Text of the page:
10 Optical Illusions and Phenomena Only Seen In Nature

10 Optical Illusions and Phenomena Only Seen In Nature

From time and time again, mother nature surprises us with her magnificent beauty. At the same time, she also reminds us of the sheer power that we often forget. While humans are known to create optical illusions, the ones you see here are not manmade and you’ll have to explore the outdoors to witness them. From underwater waterfalls, halos and auroras to optical phenomena that will make you do a double take, here are 10 impressive things that only mother nature is capable of.

1. At a certain time of the year, Yosemite’s Horsetail Fall looks like it’s on fire.

optical, illusions, phenomena, mother nature, Earth, planet, facts, science
Image: Katie Rodriguez

The Yosemite National Park is one of the most popular national parks in the US as well as California’s most-visited. Every year, however, around the second week of February, mother nature creates something breathtaking and it only happens for a short period of time, under the right conditions. Around the second week of February, when the sun sets, the rays from the sun hits the Horsetail Fall at such an angle that it illuminates the waterfall. If the waterfall is flowing steadily, and the weather conditions are perfect, the illuminated water glows bright orange and red, as if it’s on fire. (source)

2. The Rakotzbrücke bridge in Kromlau, Germany, creates a perfect circle when reflected in the river below.

Rakotzbrücke bridge, Kromlau, Germany, facts, optical, illusion, nature, Earth
Image: Manny Pantoja

The Rakotzbrücke bridge was commissioned in 1860, by the knight of the local town and was built using locally available stones. The bridge is tucked away inside a small park and was built entirely by hand. It was also purposely built as half a circle so that when the conditions are right and the water is clear, the bridge creates a perfect circle. Although it was built more than a century ago, the bridge is still standing strong. However, crossing the aging relic is prohibited by the park authorities, as a measure to protect it. (source)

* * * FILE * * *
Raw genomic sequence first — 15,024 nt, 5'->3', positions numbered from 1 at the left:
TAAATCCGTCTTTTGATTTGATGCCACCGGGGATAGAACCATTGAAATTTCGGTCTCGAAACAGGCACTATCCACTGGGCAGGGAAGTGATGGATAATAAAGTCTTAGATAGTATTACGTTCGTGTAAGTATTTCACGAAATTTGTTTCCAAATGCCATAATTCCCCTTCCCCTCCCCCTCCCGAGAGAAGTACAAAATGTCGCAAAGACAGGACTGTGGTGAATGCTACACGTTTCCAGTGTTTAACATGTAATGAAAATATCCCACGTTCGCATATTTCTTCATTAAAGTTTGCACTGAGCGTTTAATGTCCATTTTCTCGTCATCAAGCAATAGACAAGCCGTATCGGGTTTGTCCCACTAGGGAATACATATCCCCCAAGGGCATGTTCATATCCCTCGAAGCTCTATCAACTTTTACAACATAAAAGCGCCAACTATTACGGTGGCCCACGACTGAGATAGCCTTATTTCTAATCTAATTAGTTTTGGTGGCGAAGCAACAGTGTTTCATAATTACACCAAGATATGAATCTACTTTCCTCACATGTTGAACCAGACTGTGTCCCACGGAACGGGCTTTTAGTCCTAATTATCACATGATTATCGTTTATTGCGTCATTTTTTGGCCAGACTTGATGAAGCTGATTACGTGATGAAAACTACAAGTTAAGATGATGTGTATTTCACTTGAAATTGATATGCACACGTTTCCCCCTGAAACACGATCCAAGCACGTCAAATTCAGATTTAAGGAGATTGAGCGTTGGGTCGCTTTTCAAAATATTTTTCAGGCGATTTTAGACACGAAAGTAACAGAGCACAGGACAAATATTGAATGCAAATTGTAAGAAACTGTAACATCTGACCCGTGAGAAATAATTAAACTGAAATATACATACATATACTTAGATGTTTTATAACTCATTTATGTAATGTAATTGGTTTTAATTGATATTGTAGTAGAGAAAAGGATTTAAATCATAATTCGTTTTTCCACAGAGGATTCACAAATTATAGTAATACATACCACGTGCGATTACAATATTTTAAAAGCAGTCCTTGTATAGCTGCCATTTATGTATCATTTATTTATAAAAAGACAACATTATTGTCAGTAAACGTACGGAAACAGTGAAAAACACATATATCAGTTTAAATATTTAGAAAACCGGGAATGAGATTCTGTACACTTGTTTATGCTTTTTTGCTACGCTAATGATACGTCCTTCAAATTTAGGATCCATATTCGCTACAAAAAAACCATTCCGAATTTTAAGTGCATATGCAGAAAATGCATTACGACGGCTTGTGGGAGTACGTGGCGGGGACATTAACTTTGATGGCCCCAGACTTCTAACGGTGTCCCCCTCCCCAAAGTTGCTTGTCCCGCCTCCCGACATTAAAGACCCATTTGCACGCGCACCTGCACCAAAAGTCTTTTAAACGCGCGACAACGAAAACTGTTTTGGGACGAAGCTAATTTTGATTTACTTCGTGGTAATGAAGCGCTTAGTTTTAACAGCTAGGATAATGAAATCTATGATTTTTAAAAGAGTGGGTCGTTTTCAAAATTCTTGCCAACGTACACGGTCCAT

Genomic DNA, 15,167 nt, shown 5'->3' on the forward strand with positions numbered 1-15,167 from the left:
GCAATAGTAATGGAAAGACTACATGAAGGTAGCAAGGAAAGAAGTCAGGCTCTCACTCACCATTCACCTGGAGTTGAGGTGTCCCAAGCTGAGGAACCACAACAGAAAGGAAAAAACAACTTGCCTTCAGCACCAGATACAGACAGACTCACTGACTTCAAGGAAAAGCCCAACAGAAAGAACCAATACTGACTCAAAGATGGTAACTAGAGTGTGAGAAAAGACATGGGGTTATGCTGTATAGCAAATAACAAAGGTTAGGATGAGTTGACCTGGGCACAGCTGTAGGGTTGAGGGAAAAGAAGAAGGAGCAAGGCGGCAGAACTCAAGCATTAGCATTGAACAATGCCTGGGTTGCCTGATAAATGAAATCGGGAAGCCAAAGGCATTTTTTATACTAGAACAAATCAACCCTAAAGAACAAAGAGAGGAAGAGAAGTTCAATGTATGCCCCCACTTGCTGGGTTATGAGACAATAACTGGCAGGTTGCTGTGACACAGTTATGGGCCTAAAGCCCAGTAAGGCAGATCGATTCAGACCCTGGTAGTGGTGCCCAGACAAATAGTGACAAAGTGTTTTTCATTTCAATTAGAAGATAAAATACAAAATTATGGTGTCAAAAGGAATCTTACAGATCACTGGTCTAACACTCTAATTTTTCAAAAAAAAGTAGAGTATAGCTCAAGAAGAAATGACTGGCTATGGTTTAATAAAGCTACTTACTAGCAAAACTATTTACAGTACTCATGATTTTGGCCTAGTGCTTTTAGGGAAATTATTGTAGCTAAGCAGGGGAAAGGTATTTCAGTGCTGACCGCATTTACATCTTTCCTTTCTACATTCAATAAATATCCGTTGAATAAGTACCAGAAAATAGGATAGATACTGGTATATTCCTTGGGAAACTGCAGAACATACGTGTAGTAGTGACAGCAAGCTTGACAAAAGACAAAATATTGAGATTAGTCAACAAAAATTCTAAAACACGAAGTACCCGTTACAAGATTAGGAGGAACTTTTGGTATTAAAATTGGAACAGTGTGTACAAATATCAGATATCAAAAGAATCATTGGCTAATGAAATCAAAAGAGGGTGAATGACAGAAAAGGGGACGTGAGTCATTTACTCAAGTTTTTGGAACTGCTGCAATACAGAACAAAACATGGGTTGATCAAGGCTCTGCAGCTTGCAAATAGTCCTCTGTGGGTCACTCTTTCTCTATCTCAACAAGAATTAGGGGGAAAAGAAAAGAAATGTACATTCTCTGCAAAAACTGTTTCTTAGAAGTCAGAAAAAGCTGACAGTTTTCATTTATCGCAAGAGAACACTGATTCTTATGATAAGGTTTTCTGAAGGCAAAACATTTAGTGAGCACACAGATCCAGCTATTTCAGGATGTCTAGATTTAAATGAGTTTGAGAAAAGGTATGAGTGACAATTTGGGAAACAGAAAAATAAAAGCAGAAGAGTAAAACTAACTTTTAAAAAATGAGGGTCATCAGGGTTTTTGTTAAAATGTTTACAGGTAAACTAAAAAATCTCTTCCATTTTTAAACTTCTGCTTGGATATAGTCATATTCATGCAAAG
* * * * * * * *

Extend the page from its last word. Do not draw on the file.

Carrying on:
3. This might look like an artist’s rendition or a surreal piece of art but it is in fact a photo of Deadvlei in Namibia.

Deadvlei, Namibia, facts, desert, life, photography, nature, optical
Image: Marcelo Novais

Close to Sossusvlei, Deadvlei is a clay pan filled with camel thorn trees, contrasted against the white pan floor and tall dune in the background. The pan was created when the Tsauchab River flooded, which allowed the camel thorn trees to flourish. However, as the water dried out, the trees stopped growing and shed their leaves. They now remain as a reminder of what was once a place filled with life. For photographers, the place is a paradise, since the contrast between the pitch-black trees, the bleached-white pans, the rusty-red dunes and deep blue sky create surreal images. (source)

4. This is not a lens flare from a camera. It is an optical phenomenon called sundogs or parahelia, that is created when sunlight is refracted by ice crystals drifting in the air.

sundogs, halo, reflection, nature, optical, illusion, facts, science
Image: Wikimedia

Sundogs are basically patches of light that appear beside the sun. Scientifically, they are called parhelion or parahelia, meaning “beside the sun”. While the exact origin of the name is unknown, it is believed that they are called sundogs because they follow the sun like a dog follows its master. For decades, the reason behind the unusual light formation was unknown but today, scientists know that the phenomenon is caused by suspending ice crystals in the atmosphere. When the suns rays reflect on hexagonal ice crystals in the clouds during cold weather, the light is refracted horizontally; thus creating sundogs. (source)

5. At sea, objects can sometimes appear as if they are floating above the horizon. This eerie optical phenomena is known as Fata Morgana.

Fata Morgana, reflection, sea, horizon, facts, nature, optical, illusion, science
Image: Wikimedia